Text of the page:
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6 of 8 people found the following review helpful
2.0 out of 5 stars Is it just me?, November 21, 2012
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Is it just me, or did all these slapstick movies get more vulgar since I was a kid. There were redeeming 1 lines and great laughs in movies like Wedding Crashers, Old School, Tommy Boy, etc... These new ones have gone to a new place that is less funny and just more vulgar, maybe its me.
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6 of 8 people found the following review helpful
2.0 out of 5 stars Sick jokes and old ideas, November 6, 2012
Wow! This lot really are out of ideas. If you've Ferrell films such as 'Talladega Nights' and recent Sandler films such as 'That's my boy' then this is cut and paste.

The irritable Chinese servants are straight out of 'That's my boy', while Cam Brady's wife is a bland version of the wife in 'Talladega Nights'. Much of Will Ferrell's character in the movie, Cam Brady, is carried over from previous movies. I liked Zach Galifianakis as Marty Huggins, he really played a comic humble little guy well.

Actually, the movie was going well, I mean it has a meaning to it, sort of like all these 'advisors' and corrupt businessmen chip in and the ruthlessness of 'The Campaign' tears their lives apart. Marty loses time with his family, then gets separated from his wife, while Cam goes through much the same thing. By the end of it their both worn down, with some hilarious scenes in the meantime.

But despite that promise, I couldn't help but shake that stench of reverse snobbery that infiltrates Hollywood comedies these days, kind of that all businessmen and middle class squares are, behind it all, bad or twisted people. Spray a load of dirty jokes on top and they give themselves a nice pat on the back for 'breaking barriers' or something. Comes with a guaranteed 'fanciful happy ending' like all the other movies; don't worry kids, those 'nasty' businessmen will go to jail and our comic heroes (or cardboard cutout more like it) will dramatically triumph against the odds.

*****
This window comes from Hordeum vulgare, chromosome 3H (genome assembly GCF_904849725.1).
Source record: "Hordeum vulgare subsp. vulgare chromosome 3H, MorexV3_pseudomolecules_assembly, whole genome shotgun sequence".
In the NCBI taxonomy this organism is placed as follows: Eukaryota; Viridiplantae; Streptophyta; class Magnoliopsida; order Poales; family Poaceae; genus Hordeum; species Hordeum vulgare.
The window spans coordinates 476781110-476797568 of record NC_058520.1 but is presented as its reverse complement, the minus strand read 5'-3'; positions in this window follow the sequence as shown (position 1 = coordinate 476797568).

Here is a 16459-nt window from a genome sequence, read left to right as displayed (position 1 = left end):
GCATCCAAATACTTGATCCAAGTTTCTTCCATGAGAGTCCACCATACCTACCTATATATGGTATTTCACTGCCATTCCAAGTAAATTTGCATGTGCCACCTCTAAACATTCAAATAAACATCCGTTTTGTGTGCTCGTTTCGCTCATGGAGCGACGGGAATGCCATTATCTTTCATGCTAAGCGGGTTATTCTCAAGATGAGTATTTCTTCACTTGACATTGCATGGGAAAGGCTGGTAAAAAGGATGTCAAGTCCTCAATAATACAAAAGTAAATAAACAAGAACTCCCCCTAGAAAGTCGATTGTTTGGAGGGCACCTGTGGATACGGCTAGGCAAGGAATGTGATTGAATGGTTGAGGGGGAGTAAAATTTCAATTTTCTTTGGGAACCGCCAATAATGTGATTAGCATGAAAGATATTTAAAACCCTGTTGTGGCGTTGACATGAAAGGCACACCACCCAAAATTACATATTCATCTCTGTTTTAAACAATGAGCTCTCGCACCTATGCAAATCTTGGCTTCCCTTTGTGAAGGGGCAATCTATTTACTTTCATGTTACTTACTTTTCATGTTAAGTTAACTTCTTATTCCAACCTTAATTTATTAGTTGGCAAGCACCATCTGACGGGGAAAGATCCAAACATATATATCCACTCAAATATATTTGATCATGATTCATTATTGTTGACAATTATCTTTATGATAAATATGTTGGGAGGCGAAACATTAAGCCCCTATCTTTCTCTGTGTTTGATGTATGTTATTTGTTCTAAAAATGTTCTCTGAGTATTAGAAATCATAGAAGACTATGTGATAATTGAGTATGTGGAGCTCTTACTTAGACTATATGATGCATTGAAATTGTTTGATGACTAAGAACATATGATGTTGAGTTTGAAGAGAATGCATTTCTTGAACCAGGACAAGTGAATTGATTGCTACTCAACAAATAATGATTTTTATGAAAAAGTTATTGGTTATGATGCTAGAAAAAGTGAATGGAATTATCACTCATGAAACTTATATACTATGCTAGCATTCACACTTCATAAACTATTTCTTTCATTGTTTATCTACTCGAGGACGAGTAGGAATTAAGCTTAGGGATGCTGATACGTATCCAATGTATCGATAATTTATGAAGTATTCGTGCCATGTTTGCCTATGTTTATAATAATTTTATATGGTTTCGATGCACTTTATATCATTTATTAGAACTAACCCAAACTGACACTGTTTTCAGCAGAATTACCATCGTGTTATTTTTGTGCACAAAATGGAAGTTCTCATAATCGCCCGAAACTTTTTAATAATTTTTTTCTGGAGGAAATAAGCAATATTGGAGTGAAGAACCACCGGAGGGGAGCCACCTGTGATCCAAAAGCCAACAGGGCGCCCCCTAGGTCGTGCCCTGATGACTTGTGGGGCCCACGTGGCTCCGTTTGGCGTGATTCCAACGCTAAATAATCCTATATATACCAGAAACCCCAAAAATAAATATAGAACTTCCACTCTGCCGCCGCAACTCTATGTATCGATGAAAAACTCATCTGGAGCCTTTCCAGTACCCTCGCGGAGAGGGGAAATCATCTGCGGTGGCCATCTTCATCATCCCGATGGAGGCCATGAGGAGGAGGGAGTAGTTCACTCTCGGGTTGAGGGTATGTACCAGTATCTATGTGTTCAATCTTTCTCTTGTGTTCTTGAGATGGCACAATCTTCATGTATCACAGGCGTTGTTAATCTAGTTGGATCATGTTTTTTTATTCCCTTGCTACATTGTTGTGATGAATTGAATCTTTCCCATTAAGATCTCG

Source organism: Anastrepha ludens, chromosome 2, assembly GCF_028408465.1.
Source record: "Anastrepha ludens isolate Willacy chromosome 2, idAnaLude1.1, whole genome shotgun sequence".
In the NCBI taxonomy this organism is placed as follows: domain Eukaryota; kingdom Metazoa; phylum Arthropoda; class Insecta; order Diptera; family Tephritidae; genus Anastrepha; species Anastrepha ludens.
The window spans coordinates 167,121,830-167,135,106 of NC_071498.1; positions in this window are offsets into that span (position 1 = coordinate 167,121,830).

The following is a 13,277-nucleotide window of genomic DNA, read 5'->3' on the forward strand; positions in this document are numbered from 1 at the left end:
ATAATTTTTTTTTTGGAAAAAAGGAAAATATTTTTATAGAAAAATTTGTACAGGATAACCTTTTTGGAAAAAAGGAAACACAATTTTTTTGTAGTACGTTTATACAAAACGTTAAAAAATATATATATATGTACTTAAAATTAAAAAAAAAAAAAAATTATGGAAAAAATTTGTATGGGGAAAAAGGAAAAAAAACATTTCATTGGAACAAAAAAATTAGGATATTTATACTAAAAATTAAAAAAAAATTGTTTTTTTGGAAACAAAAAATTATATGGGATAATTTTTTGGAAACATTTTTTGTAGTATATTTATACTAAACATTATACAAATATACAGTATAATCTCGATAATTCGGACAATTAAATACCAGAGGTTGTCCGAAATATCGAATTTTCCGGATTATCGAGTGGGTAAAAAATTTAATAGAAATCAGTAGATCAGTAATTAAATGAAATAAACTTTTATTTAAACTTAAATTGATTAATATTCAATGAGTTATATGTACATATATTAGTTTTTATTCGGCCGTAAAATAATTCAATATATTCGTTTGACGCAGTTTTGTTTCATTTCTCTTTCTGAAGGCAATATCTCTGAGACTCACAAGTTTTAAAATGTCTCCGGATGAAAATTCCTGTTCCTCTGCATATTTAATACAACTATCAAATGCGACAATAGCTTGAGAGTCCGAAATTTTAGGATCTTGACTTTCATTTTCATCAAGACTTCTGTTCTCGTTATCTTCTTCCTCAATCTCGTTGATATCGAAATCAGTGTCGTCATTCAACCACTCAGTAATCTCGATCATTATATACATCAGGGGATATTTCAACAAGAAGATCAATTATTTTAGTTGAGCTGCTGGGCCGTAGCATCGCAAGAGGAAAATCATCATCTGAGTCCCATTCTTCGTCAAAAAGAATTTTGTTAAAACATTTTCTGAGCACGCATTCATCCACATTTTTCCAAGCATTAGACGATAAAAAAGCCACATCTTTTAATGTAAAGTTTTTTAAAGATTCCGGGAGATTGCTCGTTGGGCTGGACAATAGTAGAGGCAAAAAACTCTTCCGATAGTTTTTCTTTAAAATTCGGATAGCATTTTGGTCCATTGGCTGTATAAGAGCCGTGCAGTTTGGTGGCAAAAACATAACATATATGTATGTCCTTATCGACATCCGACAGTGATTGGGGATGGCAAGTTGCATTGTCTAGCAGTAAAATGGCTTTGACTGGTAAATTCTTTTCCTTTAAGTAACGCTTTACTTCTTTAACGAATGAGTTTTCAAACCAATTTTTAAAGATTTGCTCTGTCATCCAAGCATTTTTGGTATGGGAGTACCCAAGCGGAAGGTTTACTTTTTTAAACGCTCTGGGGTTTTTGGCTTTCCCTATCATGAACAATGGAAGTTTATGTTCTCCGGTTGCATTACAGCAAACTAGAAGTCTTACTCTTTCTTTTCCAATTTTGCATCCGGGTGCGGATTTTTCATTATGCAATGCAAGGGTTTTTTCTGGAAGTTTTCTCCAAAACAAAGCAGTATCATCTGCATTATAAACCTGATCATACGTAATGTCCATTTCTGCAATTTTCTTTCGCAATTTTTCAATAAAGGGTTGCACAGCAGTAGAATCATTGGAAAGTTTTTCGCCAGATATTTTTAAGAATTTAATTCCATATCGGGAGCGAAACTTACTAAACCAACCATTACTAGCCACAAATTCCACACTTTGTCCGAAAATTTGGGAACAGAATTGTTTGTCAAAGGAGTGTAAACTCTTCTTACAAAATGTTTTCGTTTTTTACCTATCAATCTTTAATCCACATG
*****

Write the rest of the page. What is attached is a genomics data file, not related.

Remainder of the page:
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5 of 7 people found the following review helpful
2.0 out of 5 stars meh, April 5, 2013
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This movie was kind of disappointing, even though Zach Galifiniakis's appearance seemed to breathe momentary life into it. Will Ferrell was predictable, and I like him, but it just kind of dragged on.
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5 of 7 people found the following review helpful
3.0 out of 5 stars Did I Miss Something ?, November 17, 2012
By 
David S. Chapman (Oceanside, Ca. United States) - See all my reviews
Huge fan of both, but this movie really sucked... Seemed to have been thrown together in minutes and just in time for an election...
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9 of 14 people found the following review helpful
4.0 out of 5 stars Funny, Biting Satire About American Politics, September 14, 2012
By 
thornhillatthemovies.com (Venice, CA United States) - See all my reviews
(VINE VOICE)   
This review is from: The Campaign (DVD)
After you watch a commercial or trailer for a new comedy, how often have you said "I'll bet they put all the funny bits in the trailer." Many times? I sure do. And, unfortunately, we are often correct.

Comedy is hard. What makes people laugh is often so subjective.

I made this comment after watching the trailer for "The Campaign", the new comedy starring Will Ferrell and Zach Galiafinakis. Given Ferrell's recent track record, I had no reason to think otherwise.

So, I was surprised by "The Campaign". It is pretty consistently funny and much better than you might expect.